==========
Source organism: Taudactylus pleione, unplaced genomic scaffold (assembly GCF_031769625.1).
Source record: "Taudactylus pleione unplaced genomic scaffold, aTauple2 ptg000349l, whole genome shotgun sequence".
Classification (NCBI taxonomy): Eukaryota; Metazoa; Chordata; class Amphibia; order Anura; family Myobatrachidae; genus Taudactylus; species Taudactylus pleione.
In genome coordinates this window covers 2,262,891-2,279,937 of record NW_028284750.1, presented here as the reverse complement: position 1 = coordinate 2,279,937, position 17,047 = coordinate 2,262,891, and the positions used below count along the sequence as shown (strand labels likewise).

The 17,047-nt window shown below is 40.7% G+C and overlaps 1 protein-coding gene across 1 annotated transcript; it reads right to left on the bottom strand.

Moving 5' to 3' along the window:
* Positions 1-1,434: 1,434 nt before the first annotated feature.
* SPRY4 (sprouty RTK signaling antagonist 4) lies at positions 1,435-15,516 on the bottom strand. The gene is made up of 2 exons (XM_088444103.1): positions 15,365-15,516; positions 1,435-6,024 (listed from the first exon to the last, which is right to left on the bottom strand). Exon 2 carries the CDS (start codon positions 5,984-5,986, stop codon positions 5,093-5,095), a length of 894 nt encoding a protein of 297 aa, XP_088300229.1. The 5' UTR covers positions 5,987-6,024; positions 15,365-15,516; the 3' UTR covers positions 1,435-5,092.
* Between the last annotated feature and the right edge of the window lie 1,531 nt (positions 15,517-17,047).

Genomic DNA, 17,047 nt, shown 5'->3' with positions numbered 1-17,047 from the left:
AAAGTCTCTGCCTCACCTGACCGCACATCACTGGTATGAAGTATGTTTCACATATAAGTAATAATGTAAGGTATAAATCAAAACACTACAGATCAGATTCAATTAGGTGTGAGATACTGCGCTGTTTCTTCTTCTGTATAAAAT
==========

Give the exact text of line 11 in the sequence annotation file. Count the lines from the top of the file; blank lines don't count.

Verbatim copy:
AAAGTCTCTGCCTCACCTGACCGCACATCACTGGTATGAAGTATGTTTCACATATAAGTAATAATGTAAGGTATAAATCAAAACACTACAGATCAGATTCAATTAGGTGTGAGATACTGCGCTGTTTCTTCTTCTGTATAAAAT